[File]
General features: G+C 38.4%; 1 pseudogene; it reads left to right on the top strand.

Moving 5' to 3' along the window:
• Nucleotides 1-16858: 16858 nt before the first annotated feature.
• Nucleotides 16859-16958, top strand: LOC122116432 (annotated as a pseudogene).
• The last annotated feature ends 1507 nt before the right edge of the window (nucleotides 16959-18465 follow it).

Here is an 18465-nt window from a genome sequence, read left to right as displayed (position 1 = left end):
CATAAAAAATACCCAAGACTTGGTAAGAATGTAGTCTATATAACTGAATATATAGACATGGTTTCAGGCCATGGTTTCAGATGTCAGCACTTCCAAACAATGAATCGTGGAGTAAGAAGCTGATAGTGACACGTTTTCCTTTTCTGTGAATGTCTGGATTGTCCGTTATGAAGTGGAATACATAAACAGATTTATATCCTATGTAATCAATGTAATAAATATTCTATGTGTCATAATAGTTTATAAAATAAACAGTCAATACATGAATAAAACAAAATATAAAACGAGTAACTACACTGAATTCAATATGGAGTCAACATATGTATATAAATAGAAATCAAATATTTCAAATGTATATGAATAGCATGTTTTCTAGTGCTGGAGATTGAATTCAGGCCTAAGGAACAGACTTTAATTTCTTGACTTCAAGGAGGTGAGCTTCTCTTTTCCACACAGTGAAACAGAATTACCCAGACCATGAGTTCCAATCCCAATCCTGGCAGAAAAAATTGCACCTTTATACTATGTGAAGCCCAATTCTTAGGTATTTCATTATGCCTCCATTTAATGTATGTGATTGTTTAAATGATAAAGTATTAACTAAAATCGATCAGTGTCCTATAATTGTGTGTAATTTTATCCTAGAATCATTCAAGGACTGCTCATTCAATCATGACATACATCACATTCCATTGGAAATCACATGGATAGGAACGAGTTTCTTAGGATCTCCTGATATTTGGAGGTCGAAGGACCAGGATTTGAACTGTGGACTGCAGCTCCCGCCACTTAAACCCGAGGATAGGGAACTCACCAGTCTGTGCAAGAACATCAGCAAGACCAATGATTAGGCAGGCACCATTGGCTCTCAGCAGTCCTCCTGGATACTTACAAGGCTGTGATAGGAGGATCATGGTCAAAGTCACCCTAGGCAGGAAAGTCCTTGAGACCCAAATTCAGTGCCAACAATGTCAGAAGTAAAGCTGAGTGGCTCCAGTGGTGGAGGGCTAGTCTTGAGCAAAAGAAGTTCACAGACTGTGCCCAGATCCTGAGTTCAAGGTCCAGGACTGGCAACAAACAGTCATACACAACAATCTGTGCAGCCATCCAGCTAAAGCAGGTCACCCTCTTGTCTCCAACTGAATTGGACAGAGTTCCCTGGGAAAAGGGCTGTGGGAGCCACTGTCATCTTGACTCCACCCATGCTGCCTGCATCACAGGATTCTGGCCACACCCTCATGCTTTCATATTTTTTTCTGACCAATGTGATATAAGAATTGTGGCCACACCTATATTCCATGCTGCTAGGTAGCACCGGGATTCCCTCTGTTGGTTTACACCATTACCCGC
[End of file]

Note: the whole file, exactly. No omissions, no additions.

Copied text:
General features: G+C 38.4%; 1 pseudogene; it reads left to right on the top strand.

Moving 5' to 3' along the window:
• Nucleotides 1-16858: 16858 nt before the first annotated feature.
• Nucleotides 16859-16958, top strand: LOC122116432 (annotated as a pseudogene).
• The last annotated feature ends 1507 nt before the right edge of the window (nucleotides 16959-18465 follow it).

Here is an 18465-nt window from a genome sequence, read left to right as displayed (position 1 = left end):
CATAAAAAATACCCAAGACTTGGTAAGAATGTAGTCTATATAACTGAATATATAGACATGGTTTCAGGCCATGGTTTCAGATGTCAGCACTTCCAAACAATGAATCGTGGAGTAAGAAGCTGATAGTGACACGTTTTCCTTTTCTGTGAATGTCTGGATTGTCCGTTATGAAGTGGAATACATAAACAGATTTATATCCTATGTAATCAATGTAATAAATATTCTATGTGTCATAATAGTTTATAAAATAAACAGTCAATACATGAATAAAACAAAATATAAAACGAGTAACTACACTGAATTCAATATGGAGTCAACATATGTATATAAATAGAAATCAAATATTTCAAATGTATATGAATAGCATGTTTTCTAGTGCTGGAGATTGAATTCAGGCCTAAGGAACAGACTTTAATTTCTTGACTTCAAGGAGGTGAGCTTCTCTTTTCCACACAGTGAAACAGAATTACCCAGACCATGAGTTCCAATCCCAATCCTGGCAGAAAAAATTGCACCTTTATACTATGTGAAGCCCAATTCTTAGGTATTTCATTATGCCTCCATTTAATGTATGTGATTGTTTAAATGATAAAGTATTAACTAAAATCGATCAGTGTCCTATAATTGTGTGTAATTTTATCCTAGAATCATTCAAGGACTGCTCATTCAATCATGACATACATCACATTCCATTGGAAATCACATGGATAGGAACGAGTTTCTTAGGATCTCCTGATATTTGGAGGTCGAAGGACCAGGATTTGAACTGTGGACTGCAGCTCCCGCCACTTAAACCCGAGGATAGGGAACTCACCAGTCTGTGCAAGAACATCAGCAAGACCAATGATTAGGCAGGCACCATTGGCTCTCAGCAGTCCTCCTGGATACTTACAAGGCTGTGATAGGAGGATCATGGTCAAAGTCACCCTAGGCAGGAAAGTCCTTGAGACCCAAATTCAGTGCCAACAATGTCAGAAGTAAAGCTGAGTGGCTCCAGTGGTGGAGGGCTAGTCTTGAGCAAAAGAAGTTCACAGACTGTGCCCAGATCCTGAGTTCAAGGTCCAGGACTGGCAACAAACAGTCATACACAACAATCTGTGCAGCCATCCAGCTAAAGCAGGTCACCCTCTTGTCTCCAACTGAATTGGACAGAGTTCCCTGGGAAAAGGGCTGTGGGAGCCACTGTCATCTTGACTCCACCCATGCTGCCTGCATCACAGGATTCTGGCCACACCCTCATGCTTTCATATTTTTTTCTGACCAATGTGATATAAGAATTGTGGCCACACCTATATTCCATGCTGCTAGGTAGCACCGGGATTCCCTCTGTTGGTTTACACCATTACCCGC